Klassical Dream to win any race & Tiger Roll to win the Cross Country 10/1

Klassical Dream may very well win the Champion Hurdle; but surely Tiger Roll isn’t going to do it again, is he? Or is he, as a last hurrah to his adoring public? Maybe he is, in which case this is a financially stupid bet at such short odds, but an emotionally brilliant one. Just imagine having a 10/1 bet rolling onto Tiger Roll! But if you are tempted, the outright double pays more than 11/1, so you’d be losing a point by taking this “special”, because if Klassical Dream doesn’t run in the Champion Hurdle then he’s not worth a bet anyway.

Pentland Hills & Getaway Trump both to place in the top 3 in any race 12/1

I have neither the time nor the inclination to figure out whether this is value or not. They could both be anything and turn up anywhere or nowhere come March.


Paisley Park and Emitom both to place in 2020 Stayers Hurdle 16/1

On the face of it, this is a mental bet: you have to pick two of the top three in the same race…but if you come at it from a purely mathematical point of view, it’s not all that bad…NO. Stop it. This is a mental bet.


Aramon to win the County Hurdle 20/1

Are Sky taking the piss here? And if you’ve put this bet on, should you have the mental capacity to be allowed to handle your own money? IT IS A COMPETITIVE HANDICAP RUN IN MARCH WHICH IS PLOTTED TO DEATH AND YOU ARE GIVING ME 20/1?!

Carefully Selected to win the National Hunt Chase 20/1

Again, this isn’t a “Cheltenham Special”, Sky, it’s just a really bad price on an unpredictable race that’s happening in 7 months.

Malone Road, Andy Dufrense & Envoi Allen all to place in any race 20/1

Let’s play Bumper horse bingo! They’re all good horses, but a treble on them?! Come on, you’re better than that. And bumper horses have a pretty dreadful record at the following year’s festival anyway.

Chacun Pour Soi, Laurina, Klassical Dream & Honeysuckle all to place any race 22/1

A four-timer in September? A FOUR-TIMER IN SEPTEMBER?! Put the booze down.

Champ and Laurina both to win any race 25/1

Who priced this up – the Laurina fan club? I’d rather burn my money…at least it would warm me up and get me loads of hits on the social medias.

South Seas to win the County Hurdle 25/1

Last seen finishing 19th out of 19 in a Doncaster handicap. This makes backing Aramon at 20/1 look like a sound investment. And that’s saying something.

Dolphin Square to win the Fox Hunters Chase 33/1

Why would you name a horse after a block of flats most famous for allegedly hosting a paedophile ring? Are you drawing awareness to it? Or are you just weird? Either way, I can’t cheer on a horse called Dolphin Square, so I’m out.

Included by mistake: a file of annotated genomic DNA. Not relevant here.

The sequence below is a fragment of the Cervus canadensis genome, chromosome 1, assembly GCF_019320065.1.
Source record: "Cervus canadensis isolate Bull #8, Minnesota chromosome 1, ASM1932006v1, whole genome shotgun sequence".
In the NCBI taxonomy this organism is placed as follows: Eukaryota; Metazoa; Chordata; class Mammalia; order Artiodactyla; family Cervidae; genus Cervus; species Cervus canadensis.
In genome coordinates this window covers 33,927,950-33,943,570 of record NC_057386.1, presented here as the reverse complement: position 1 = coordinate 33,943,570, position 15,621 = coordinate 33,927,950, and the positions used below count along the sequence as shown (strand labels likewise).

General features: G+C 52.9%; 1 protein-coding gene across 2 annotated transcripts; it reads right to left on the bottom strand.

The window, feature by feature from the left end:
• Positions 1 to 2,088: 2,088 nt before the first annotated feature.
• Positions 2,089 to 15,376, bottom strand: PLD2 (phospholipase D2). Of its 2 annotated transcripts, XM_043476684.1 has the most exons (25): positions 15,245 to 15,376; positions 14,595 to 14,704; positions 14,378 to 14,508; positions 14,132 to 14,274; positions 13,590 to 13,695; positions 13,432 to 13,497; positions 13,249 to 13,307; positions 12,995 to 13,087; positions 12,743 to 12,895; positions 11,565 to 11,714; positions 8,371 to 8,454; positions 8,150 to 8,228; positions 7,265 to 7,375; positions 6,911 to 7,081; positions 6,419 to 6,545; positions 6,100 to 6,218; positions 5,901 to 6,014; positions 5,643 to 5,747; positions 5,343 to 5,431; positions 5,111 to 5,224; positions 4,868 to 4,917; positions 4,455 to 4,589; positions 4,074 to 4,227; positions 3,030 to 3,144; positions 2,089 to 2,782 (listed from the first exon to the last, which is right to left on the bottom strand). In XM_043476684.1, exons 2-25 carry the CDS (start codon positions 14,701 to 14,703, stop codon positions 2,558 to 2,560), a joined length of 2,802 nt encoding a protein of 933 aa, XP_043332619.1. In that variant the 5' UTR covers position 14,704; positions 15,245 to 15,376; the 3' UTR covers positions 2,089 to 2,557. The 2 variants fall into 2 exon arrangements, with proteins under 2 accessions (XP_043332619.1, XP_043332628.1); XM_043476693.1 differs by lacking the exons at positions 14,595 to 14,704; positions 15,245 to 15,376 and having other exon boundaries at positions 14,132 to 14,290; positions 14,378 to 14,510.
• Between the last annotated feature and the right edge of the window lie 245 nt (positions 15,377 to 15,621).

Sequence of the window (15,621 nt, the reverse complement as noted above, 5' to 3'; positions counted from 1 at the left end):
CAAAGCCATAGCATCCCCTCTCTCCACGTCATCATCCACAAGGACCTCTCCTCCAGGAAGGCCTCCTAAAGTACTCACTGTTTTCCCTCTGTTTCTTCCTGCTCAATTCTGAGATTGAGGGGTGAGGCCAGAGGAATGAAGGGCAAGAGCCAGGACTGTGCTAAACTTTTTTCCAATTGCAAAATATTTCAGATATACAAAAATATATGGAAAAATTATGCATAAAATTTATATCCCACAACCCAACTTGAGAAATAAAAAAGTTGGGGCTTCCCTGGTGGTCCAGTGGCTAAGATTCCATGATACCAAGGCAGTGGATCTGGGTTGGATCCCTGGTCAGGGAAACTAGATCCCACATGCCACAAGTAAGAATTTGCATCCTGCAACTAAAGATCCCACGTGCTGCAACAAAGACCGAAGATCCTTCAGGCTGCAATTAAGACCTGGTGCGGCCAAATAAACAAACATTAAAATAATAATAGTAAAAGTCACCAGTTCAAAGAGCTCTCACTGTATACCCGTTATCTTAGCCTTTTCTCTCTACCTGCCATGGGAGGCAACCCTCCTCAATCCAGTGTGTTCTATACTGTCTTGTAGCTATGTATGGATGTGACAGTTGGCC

Klassical Dream & Envoi Allen both to win any race 33/1

All of a sudden, out of nowhere, we have something more intriguing: a double of two festival winners can never be dismissed out of hand. It’s of particular interest because as the Bumper winner, Envoi Allen could (if fit, obviously) end up in any of the three novice hurdle races in March at this stage. But I wouldn’t fancy a Bumper winner, with stamina galore, in a Supreme, so there are only two real targets…and an ante-post bet on the Albert Bartlett is a very bad idea. A direct double on the Champion Hurdle and Neptune/Ballymore/whatever is far more appealing, and far more financially rewarding too at almost 50/1.

Chacun Pour Soi & Reserve Tank both to win any race 40/1

The former can only have one target, and while he could be a beast, it’s a division potentially stacked with talent next year; the latter looks top drawer for the JLT or RSA, so the ‘any race’ angle adds an interest. But with only two possible targets, putting two doubles on at massively higher odds is more attractive than this, surely?

Envoi Allen and Chacun Pour Soi both to win any race 45/1

Definitely of interest given how good the latter is, but dismissed for the same reasoning as the Klassical Dream double.

Glynn & Chez Hans both to place in any race 55/1

Glynn is as bad a name as it gets for a horse, conjuring up an image of a put-upon but reliable assistant in a boring office job, rather than a wild and exciting stallion. Chez Hans, on the other hand, is an outstanding name for an animal athlete, because it’s clearly short for Chez Super Hans. Peep Show’s Super Hans would not be fretting over the photocopying; Super Hans would be at home, chez Super Hans, if you will, doing exactly what he wants without a care in the world. Now that’s a racehorse I want to bet on.

Malone Road & Envoi Allen both to win any race 66/1

Malone Road looked like a monster last year; Envoi Allen was a warrior. They’re in the same ownership, so if they’re both any good, they could very well be split up. Consider my interest piqued.

Envoi Allen & Samcro both to win any race 75/1

Do you get the feeling that a couple of punters out there really fancy Envoi Allen?

Malone Road, Envoi Allen, Thomas Darby, Delta Work & Commander Of Fleet all to place in any race 80/1

A FIVE-TIMER?! WHO EVEN THINKS THESE THINGS UP? AND WHO THEN THINKS 80/1 IS A GOOD PRICE? When the fun stops, STOP.

Paisley Park, Altior & Defi De Seuil all to win any race 80/1